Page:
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Received 18. 10. 2006 -- 23:50 from from

Family Values / Familienwerte

/ Family Values
/ Familienwerte
/ Valeurs de famille
/ Valores de la familia


Installative interventions in private nyc
residences as a situative
aesthetic approach on micro-politics in social

At five venues in New York City, Manhattan
(Upper East Side, Chelsea, Midtown, Greenwich
Village, Hells Kitchen)

Tuesday, September, 19th to Monday, September,
25th 2006

"- Ever been to a private dwelling at Upper East
Side, perhaps to one
with a magnificent view on Central Park and a
porch appropriate to the
social position of its inhabitants? It might look
like a pleasure to
live there at first, but you shouldn't judge too
easily. The remnants
of familiy traditions fill as furniture actually
generous town lofts
and are often accompanied by newer objects made to
look alike; or
interior designers have left undeniable traces in
a permanent race to
compete in what is representative and socially
But more things linger in the heads of some
old-established family
bonds, network of relatives, not to mention the
neighbours - among them
some stories you don't want to know and topics you
should better not
come up with. But let's have a look just at the
furnishing and see
what we can do about that..."

Along with an ongoing conversation with the
inhabitants, the artist
Ruediger John altered furnishings and interior
design elements within
the residences, added objects and parts to
camouflage or as situative
emphasises - according to his aesthetic approach
of artistic work.
Focused details by taking photos will become part
of the permanently
exhibited art.

This exhibition is part of a week-long series of
events and meetings
referring to the european turn-of-the-century
intellectual salon
culture. Curated by Paul Kovac, in five private
spaces an invited
audience will meet, participate, discuss and enjoy
exhibited works of
art, literature and music, performances and
To be visited by invitation only.



/ ad utrumque paratus
/ Some Remarks On Aesthetic Possibilities Of
Unfinished Works of Art


Artist Statement & Talk
for NYU students and open to the public

New York University
Languages & Literature Building
19 University Place

Wednesday, September, 20th 2006 - 3:30 pm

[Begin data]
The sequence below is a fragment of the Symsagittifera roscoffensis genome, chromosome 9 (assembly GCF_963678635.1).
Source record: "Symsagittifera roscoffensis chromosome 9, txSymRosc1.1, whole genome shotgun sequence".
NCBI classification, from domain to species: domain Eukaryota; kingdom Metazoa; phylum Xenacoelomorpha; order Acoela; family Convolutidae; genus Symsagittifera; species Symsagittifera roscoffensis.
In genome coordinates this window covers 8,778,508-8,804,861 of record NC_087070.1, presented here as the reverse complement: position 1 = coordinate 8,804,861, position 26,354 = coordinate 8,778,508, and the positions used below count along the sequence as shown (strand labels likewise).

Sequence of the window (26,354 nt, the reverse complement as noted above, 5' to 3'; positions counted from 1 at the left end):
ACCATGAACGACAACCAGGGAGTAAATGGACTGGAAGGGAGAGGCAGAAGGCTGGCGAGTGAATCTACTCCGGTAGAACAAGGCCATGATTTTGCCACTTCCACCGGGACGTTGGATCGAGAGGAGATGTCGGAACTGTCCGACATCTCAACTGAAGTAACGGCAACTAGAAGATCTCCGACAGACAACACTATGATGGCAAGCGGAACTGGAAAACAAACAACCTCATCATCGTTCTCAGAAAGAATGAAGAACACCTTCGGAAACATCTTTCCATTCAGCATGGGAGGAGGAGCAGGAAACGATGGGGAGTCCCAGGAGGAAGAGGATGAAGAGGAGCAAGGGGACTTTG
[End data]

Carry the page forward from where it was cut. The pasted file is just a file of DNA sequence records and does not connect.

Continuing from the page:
In his statement the artist Ruediger John points
out the intrinsic
possibilities - or rather abilities - a work of
art can have if it is
still unfinished (or considered so).

"[...] Typically we rely on and value works of art
that are already
completed by the artist (unless there is a nice or
tragic little
anecdote why he or she was not able to finish it)
- because we want to
be sure e.g. a) it is worth the time to look at b)
we can lean back to
enjoy, judge and criticise c) it can be bought as
it is d) and so forth.
The crucial point is: We want to be secured about
the character and
impact of the piece of art. But what if an artist
obviously does not
give the audience this secured position? What if a
work of art can bite
you in the ass some time later - because it is
developing its teeth
while you already own it (as a simpler way of an
effect)? Or, more important, if a work of art uses
its obviously
unfinished characteristic to refer to, or rather
inherit the qualities
of what remains open and 'unsolved' as an
additional source of 'value'?
But not to define every detail of a work can make
it more dependable on
influences of its surroundings (it is a problem
every artwork faces -
and most of all the classical form of painting
does) - a contemporary
artist has to incorporate this in the work during
the process of
creation [...]"
(Ruediger John in an interview with Paul Kovac)

He also talks about what happens if he employs
elements and tactics
used in performance art to create installative
works in an
interventionistic way (e.g. outside the
preoccupied perspective of
audiences in gallery spaces, museums and other
'white cubes') using
camouflage and irritation to guide and focus the
aesthetics of an
audience - to ultimately broaden its experiences

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